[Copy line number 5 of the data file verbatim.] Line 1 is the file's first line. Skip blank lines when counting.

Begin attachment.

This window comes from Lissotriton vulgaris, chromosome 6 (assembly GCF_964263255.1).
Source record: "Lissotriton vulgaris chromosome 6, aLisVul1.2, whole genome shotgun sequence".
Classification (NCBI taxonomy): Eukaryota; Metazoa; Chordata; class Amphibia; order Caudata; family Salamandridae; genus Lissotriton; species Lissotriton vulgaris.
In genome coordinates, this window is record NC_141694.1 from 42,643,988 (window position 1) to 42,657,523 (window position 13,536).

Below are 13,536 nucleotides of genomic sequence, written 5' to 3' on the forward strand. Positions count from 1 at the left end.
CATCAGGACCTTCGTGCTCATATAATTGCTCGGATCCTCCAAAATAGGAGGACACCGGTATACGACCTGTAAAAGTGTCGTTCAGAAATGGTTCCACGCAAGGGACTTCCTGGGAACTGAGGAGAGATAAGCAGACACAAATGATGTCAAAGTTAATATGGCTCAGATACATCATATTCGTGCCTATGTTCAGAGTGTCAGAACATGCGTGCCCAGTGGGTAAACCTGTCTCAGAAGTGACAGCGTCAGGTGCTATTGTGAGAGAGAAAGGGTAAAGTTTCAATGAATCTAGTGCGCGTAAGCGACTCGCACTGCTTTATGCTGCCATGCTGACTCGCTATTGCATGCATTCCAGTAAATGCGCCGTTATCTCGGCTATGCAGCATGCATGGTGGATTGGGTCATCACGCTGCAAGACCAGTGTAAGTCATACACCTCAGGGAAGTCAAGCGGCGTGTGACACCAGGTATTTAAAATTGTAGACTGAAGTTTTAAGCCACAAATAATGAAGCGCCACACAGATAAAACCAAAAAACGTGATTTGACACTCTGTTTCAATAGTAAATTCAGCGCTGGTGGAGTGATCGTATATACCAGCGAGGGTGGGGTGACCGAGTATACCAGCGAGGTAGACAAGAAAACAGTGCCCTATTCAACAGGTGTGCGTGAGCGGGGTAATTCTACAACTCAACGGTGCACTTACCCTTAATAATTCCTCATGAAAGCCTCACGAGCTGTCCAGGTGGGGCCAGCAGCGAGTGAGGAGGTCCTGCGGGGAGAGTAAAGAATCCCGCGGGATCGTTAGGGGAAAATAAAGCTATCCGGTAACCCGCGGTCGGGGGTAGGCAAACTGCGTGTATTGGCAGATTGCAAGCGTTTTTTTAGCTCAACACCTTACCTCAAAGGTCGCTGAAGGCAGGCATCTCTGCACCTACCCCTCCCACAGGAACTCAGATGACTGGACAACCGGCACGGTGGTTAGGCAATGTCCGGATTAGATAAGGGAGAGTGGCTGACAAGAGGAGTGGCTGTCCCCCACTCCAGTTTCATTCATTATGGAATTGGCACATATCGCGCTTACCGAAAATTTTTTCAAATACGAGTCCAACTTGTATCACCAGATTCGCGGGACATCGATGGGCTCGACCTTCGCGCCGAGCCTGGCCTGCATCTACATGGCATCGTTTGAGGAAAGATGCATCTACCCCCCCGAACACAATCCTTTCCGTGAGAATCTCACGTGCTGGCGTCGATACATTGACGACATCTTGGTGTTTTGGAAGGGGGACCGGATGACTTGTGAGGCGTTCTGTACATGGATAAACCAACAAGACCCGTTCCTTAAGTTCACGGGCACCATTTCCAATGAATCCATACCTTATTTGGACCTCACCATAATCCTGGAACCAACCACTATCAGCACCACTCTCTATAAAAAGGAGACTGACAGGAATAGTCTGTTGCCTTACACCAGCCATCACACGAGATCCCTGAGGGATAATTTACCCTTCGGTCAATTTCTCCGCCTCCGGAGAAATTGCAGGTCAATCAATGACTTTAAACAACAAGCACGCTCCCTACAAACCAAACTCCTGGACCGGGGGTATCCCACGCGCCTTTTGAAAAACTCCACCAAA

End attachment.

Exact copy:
Below are 13,536 nucleotides of genomic sequence, written 5' to 3' on the forward strand. Positions count from 1 at the left end.